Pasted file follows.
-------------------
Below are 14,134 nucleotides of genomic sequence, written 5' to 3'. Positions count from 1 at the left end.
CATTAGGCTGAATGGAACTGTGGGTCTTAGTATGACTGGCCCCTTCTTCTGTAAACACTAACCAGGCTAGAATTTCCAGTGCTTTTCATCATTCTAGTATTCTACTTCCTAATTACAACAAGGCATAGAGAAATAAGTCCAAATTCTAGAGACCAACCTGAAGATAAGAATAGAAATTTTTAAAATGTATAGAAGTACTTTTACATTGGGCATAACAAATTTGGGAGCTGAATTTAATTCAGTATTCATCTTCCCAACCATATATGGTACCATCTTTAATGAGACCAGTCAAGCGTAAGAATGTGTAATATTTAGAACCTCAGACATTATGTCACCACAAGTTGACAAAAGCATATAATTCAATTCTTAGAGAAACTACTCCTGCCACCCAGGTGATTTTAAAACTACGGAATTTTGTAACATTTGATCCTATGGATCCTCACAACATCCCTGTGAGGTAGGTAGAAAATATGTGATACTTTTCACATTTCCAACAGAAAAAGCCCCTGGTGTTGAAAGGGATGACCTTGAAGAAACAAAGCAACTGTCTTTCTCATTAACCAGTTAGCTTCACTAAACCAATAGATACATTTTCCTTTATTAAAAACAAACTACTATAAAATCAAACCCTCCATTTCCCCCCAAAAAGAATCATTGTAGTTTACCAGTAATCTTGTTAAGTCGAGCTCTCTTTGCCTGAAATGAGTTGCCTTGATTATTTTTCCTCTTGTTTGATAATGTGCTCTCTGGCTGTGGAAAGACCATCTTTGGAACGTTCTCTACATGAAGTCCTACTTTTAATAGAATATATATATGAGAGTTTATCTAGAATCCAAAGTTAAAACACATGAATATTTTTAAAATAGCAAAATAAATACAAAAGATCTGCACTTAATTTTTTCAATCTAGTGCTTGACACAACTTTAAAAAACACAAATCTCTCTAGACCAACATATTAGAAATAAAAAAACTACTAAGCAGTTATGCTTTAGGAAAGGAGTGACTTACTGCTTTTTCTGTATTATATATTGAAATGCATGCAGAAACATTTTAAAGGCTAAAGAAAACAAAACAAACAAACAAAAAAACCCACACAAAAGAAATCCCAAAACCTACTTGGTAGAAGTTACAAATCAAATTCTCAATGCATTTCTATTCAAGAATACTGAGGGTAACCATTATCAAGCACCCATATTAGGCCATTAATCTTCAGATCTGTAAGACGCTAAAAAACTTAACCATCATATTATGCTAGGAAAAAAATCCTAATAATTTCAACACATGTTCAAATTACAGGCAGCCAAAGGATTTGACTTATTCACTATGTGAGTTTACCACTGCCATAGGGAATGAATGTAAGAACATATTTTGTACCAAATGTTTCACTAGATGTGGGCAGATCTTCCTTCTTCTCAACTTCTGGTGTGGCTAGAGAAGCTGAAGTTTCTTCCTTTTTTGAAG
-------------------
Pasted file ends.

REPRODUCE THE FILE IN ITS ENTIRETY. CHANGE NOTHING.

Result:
Below are 14,134 nucleotides of genomic sequence, written 5' to 3'. Positions count from 1 at the left end.
CATTAGGCTGAATGGAACTGTGGGTCTTAGTATGACTGGCCCCTTCTTCTGTAAACACTAACCAGGCTAGAATTTCCAGTGCTTTTCATCATTCTAGTATTCTACTTCCTAATTACAACAAGGCATAGAGAAATAAGTCCAAATTCTAGAGACCAACCTGAAGATAAGAATAGAAATTTTTAAAATGTATAGAAGTACTTTTACATTGGGCATAACAAATTTGGGAGCTGAATTTAATTCAGTATTCATCTTCCCAACCATATATGGTACCATCTTTAATGAGACCAGTCAAGCGTAAGAATGTGTAATATTTAGAACCTCAGACATTATGTCACCACAAGTTGACAAAAGCATATAATTCAATTCTTAGAGAAACTACTCCTGCCACCCAGGTGATTTTAAAACTACGGAATTTTGTAACATTTGATCCTATGGATCCTCACAACATCCCTGTGAGGTAGGTAGAAAATATGTGATACTTTTCACATTTCCAACAGAAAAAGCCCCTGGTGTTGAAAGGGATGACCTTGAAGAAACAAAGCAACTGTCTTTCTCATTAACCAGTTAGCTTCACTAAACCAATAGATACATTTTCCTTTATTAAAAACAAACTACTATAAAATCAAACCCTCCATTTCCCCCCAAAAAGAATCATTGTAGTTTACCAGTAATCTTGTTAAGTCGAGCTCTCTTTGCCTGAAATGAGTTGCCTTGATTATTTTTCCTCTTGTTTGATAATGTGCTCTCTGGCTGTGGAAAGACCATCTTTGGAACGTTCTCTACATGAAGTCCTACTTTTAATAGAATATATATATGAGAGTTTATCTAGAATCCAAAGTTAAAACACATGAATATTTTTAAAATAGCAAAATAAATACAAAAGATCTGCACTTAATTTTTTCAATCTAGTGCTTGACACAACTTTAAAAAACACAAATCTCTCTAGACCAACATATTAGAAATAAAAAAACTACTAAGCAGTTATGCTTTAGGAAAGGAGTGACTTACTGCTTTTTCTGTATTATATATTGAAATGCATGCAGAAACATTTTAAAGGCTAAAGAAAACAAAACAAACAAACAAAAAAACCCACACAAAAGAAATCCCAAAACCTACTTGGTAGAAGTTACAAATCAAATTCTCAATGCATTTCTATTCAAGAATACTGAGGGTAACCATTATCAAGCACCCATATTAGGCCATTAATCTTCAGATCTGTAAGACGCTAAAAAACTTAACCATCATATTATGCTAGGAAAAAAATCCTAATAATTTCAACACATGTTCAAATTACAGGCAGCCAAAGGATTTGACTTATTCACTATGTGAGTTTACCACTGCCATAGGGAATGAATGTAAGAACATATTTTGTACCAAATGTTTCACTAGATGTGGGCAGATCTTCCTTCTTCTCAACTTCTGGTGTGGCTAGAGAAGCTGAAGTTTCTTCCTTTTTTGAAG